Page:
Comparative public law in Europe
Many years ago when I was interviewed for a PhD position in EUI, one of the members of the Committee asked me: ‘Your doctoral project sounds interesting but what would be its relevance for the real world?’ The aim of my doctoral project was to analyse how the EU legal order could accommodate an intrastate conflict (Cyprus). The year was 2005, the EU was celebrating the success of the ‘Big-Bang Enlargement’ and Cyprus had just acceded to the EU without solving its problem. It seemed that a PhD on the interrelationship between EU law and secessionist conflicts was nothing more than a ‘site-specific’ case study whose conclusions could not be used more broadly.
Fast forward, 11 years later, Europe is a completely different place. There is an increasing number of active secessionist movements in places such as Scotland and Catalunya. The goal of those movements is to create independent States that will enjoy EU membership. In addition, there is a Member State that has decided to withdraw from the EU destabilising the fragile constitutional balance between its constituent nations. And Cyprus is still trying to solve its conflict.
Suddenly, my niche research project became ‘mainstream’. Questions which I had dealt with from a purely theoretical point of view such as whether a territory that has seceded from an EU Member State enjoys a right for continuing EU membership or the issue of territorial differentiations in the application of EU law became part of the political debate in a number of countries.
This became particularly apparent last summer when I published a Working Paper in the EUI series. The paper examines how it would be possible to achieve the continuing EU presence of Scotland and Northern Ireland following the Brexit referendum. It explores two pathways for those two UK constituent nations to remain in the EU. The first entails the achievement of Scottish independence and the reunification of Ireland through democratic referendums. To this effect, the paper reviews the right of secession of those two constituent nations under UK constitutional law and revisits the debate on the appropriate legal basis regulating Scotland’s future EU Accession. The second pathway explores how it would be possible for Scotland and Northern Ireland to remain in the EU even without seceding from the UK. In order to do that, the paper points to the remarkable flexibility of the EU legal order to accommodate the differentiated application of Union law.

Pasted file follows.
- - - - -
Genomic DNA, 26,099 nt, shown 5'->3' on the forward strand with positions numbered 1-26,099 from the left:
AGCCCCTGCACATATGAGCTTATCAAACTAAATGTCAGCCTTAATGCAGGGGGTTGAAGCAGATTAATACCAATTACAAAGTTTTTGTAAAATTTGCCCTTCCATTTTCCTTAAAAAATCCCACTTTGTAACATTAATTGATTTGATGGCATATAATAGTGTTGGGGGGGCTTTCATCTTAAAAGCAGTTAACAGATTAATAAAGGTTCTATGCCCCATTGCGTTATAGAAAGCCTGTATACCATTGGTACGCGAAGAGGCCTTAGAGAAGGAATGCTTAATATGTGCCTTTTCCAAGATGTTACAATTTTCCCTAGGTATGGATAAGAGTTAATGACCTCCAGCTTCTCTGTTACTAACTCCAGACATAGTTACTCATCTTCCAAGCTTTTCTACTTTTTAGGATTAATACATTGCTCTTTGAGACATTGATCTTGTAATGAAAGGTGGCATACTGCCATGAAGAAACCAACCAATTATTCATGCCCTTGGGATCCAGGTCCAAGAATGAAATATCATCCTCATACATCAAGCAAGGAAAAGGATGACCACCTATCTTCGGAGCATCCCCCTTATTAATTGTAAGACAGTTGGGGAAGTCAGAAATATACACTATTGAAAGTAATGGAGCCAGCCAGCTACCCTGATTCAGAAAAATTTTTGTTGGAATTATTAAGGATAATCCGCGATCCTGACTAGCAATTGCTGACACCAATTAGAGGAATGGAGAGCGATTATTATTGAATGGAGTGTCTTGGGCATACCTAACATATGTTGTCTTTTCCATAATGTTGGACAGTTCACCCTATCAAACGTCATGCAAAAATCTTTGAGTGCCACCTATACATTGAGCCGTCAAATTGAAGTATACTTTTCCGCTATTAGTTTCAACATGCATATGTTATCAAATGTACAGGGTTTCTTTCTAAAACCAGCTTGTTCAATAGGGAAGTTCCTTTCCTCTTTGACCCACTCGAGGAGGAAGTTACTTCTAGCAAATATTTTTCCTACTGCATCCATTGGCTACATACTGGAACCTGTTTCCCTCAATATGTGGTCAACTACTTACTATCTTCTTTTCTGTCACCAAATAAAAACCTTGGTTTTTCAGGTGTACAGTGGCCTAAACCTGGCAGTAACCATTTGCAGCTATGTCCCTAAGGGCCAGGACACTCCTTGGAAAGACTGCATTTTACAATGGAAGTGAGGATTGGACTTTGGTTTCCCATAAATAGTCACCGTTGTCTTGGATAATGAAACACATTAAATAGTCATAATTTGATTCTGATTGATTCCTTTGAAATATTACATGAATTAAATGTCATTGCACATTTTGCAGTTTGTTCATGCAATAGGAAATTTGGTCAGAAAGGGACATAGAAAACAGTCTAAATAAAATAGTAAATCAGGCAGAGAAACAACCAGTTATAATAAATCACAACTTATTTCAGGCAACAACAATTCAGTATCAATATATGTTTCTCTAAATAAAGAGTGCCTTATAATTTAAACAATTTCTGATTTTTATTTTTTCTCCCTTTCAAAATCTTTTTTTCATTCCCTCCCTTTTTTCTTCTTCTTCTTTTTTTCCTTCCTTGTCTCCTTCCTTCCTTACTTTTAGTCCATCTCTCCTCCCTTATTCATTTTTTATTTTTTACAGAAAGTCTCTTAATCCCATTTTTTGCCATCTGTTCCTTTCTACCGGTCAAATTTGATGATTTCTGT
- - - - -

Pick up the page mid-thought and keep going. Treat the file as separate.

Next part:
The day after its publication, the Press Office of University of East Anglia where I work, distributed a short press release of the paper to a number of journalists. To my surprise, the following day, I saw my paper accurately summarised and discussed in two of the biggest newspapers in Scotland, The National and The Scotsman. Few days later, a similar piece appeared in BBC.
All this interest in my research made me realise that there is a real demand for accessible academic commentary on the issues that I have been working on for more than ten years. This led me to launch my website ‘On Secessions, Constitutions and EU law’. Apart from showcasing my research, it hosts a blog where I comment on the legal and political developments concerning a number of secessionist movements that take place simultaneously in Europe. Although, the website is only one month old, it has attracted significant interest already.
So, is there a lesson to be learned from this experience? To my mind, I have been able to engage with the non-academic audience in such a scale only because I have been researching those questions for a considerable amount of time. So, I feel confident that the commentary that I offer through interviews, blogposts, op-eds and newspaper articles is accurate given that it is based on solid scientific research.
Undoubtedly, the fact that my research became so topical is largely a coincidence triggered by the political developments. What was not a coincidence was my very conscious choice to engage with the non-academic audience when I realised that the right moment came.
Dr Nikos Skoutaris, Lecturer, University of East Anglia
(Suggested Citation: N. Skoutaris, “Engage when the right moment comes…”, available at https://europeancommonwealth.org/2016/10/13/nikos-skoutaris-engage-when-the-right-moment-comes)